Brad Curran's angry anti-indy-fans rant over at Comics Should Be Good struck a chord with me in regards to my troubles with school this semester, but I don't want to come off like I'm either starting a cross-blog argument with Brad or heralding his views, because I'm not. If I'm responding to him at all, I'm doing it tangentially, as his post reminded me of something I've been wrestling with the past few weeks.
I fucking hate T.S. Eliot.
A few semesters ago, a writing professor nagged at me to hand in an essay that I hadn't written. I hadn't written it because I didn't like it. The assignment was to write a manifesto about poetry, and I don't like manifestos about poetry or literature or any other creative medium. I've been exposed to phone books full of such arguments by various writers since returning to school, and the result is usually a drop in respect, on my part, for the writers in question. Each writer has his or her way of writing, and in their diatribes they always do the same thing: each writer reviews how he or she writes, describes how he or she writes, and heralds the idea that everyone should write that way. Since I have a nagging suspicion that at least at this point in history, most professional creative writers would value the idea that people write differently from them, if for no other reason than the fact that it renders that individual writer's work unique; I suspect that this act of writing manifestos on art, poetry, literature, whatever, has become more of a rite of passage than anything else. In other words, if Bartleby Shitfarm becomes a well-respected author, he figures he has to write a manifesto because Matthew Arnold did it and Oscar Wilde did it and T.S. Eliot did it and Mr. Shitfarm's place among the canon will somehow falter if he doesn't do it, too.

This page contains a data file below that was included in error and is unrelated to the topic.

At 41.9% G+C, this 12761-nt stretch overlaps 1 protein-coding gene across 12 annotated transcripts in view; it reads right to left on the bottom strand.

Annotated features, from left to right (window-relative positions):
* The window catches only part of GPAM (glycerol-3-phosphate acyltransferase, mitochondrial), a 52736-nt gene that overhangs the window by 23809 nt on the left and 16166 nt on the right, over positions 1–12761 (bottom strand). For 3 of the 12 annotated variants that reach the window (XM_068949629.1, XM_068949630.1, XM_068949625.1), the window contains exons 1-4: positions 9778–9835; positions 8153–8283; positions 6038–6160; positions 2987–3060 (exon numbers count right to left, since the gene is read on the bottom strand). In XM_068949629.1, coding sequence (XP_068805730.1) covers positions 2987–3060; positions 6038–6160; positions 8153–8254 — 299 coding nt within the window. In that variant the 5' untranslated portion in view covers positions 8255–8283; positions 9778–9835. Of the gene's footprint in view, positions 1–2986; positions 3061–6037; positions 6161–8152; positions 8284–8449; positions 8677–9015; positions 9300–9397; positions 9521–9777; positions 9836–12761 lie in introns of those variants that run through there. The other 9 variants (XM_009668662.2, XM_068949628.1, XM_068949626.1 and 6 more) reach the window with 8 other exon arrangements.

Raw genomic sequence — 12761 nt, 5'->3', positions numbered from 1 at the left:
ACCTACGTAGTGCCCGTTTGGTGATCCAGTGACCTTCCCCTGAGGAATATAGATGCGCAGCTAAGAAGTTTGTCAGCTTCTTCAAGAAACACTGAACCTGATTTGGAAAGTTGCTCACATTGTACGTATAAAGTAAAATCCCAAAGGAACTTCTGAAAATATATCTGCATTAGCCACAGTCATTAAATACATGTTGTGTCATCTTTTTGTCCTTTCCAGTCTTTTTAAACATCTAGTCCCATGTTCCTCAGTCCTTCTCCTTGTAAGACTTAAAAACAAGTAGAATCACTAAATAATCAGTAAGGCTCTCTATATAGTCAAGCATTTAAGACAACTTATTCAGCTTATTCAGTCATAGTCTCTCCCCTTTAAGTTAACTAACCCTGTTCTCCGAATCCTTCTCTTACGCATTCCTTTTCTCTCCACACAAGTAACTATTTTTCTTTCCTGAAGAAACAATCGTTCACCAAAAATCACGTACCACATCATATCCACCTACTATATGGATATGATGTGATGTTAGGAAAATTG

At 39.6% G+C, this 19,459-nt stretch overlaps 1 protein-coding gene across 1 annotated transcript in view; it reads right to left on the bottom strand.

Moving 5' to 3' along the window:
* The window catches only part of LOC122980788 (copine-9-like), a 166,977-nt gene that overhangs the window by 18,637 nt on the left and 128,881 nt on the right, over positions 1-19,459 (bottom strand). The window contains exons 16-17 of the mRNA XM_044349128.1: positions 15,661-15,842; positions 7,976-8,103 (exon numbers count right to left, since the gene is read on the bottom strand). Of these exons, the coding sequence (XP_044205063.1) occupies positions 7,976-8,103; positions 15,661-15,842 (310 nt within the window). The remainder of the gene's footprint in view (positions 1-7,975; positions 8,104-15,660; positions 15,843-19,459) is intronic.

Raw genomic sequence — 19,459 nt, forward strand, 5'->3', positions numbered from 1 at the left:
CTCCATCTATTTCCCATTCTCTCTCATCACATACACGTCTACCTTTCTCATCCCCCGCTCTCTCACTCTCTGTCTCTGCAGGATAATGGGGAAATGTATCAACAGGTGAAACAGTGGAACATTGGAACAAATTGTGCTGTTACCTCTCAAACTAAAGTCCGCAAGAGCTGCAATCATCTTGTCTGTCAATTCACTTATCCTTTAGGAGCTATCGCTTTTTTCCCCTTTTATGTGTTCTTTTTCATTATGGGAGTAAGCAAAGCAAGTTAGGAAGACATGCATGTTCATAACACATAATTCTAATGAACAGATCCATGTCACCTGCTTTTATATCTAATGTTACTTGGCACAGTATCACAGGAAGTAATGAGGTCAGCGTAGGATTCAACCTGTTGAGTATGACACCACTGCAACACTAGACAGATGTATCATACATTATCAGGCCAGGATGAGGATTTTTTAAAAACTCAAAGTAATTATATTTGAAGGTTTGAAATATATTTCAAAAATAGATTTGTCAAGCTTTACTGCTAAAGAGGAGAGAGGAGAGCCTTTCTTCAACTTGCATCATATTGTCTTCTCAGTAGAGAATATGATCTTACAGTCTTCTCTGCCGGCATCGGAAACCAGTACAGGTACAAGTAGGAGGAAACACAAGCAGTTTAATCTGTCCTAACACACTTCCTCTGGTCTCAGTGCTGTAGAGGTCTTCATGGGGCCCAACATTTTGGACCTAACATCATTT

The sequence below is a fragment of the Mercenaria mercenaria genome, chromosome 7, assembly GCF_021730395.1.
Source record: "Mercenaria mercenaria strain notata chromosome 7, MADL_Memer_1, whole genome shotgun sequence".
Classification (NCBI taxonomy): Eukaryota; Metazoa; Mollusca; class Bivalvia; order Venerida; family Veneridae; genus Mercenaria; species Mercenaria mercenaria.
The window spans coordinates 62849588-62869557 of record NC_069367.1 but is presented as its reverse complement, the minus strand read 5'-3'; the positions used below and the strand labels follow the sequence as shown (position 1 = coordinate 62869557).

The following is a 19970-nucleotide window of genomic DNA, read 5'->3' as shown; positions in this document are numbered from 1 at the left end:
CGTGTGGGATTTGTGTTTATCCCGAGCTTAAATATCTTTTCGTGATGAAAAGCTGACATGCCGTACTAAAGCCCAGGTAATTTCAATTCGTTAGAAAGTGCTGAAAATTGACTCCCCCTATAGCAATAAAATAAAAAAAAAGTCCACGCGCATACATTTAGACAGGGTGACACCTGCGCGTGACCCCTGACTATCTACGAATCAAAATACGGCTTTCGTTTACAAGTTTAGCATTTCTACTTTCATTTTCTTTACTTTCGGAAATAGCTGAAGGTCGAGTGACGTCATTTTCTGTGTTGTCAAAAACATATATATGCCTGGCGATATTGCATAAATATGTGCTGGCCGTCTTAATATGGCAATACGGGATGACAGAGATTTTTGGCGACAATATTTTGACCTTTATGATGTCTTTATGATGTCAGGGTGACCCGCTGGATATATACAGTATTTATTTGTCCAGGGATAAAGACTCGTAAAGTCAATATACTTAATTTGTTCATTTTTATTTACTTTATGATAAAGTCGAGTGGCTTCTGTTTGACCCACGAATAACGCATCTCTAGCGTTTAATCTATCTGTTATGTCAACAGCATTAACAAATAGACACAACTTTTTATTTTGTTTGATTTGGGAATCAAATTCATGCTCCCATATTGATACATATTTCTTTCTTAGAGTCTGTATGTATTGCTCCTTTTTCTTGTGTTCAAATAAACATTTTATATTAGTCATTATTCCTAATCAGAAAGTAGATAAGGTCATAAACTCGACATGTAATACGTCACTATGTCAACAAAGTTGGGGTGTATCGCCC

But it was close to the end of the semester, and I had to fill the gap in my grades. So, I did what I usually try to do when I have absolutely no idea what to write for an undesirable assignment: I turned to comic books. I wrote an essay called "Nobody Likes A Smart Ass." I talked about The Riddler. I said The Riddler was a lame super-villain because he didn't commit crimes for money, for power, or even out of pure psychosis. He commits crimes to prove he's smarter than everyone else.
And that last sentence should, for those who have read T.S. Eliot's The Waste Land, give a hint as to where I'm going with this.
As a writer who constantly struggles to convey sometimes complex subjects, ideas, arguments, etc., in ways that, hopefully, anyone could understand, I have to question the motivation of writers and other artists who create things with the goal to confuse.
My edition of The Waste Land is close to 300 pages long. The poem itself, accompanied by extensive footnotes which sometimes take up over half the page, is 21 pages long. The 40 pages directly following the poem are filled with Eliot's own notes to individual lines of the poem and, mostly; with excerpts from the 19 poems, songs, novels, plays, religious texts, and academic texts directly alluded to in The Waste Land, each of whose overt and covert significances must be understood in order to unravel the enigma that is The Waste Land.
What kind of runny piece of shit writes a poem you need footnotes for; not only 80-plus years after the fact, but the fucking day it's fucking published?
I realize that there is worth to texts whose meanings are not obvious, and that there is worth to the learning that must take place in order to find the meaning. But, as a writer, I have a very specific opinion on this subject. If you create something that has some kind of covert message that you hope the readers and the critics will figure out on their own, fine. But if you create something that can ONLY be appreciated if that covert meaning is extracted, you're just being a smart-ass.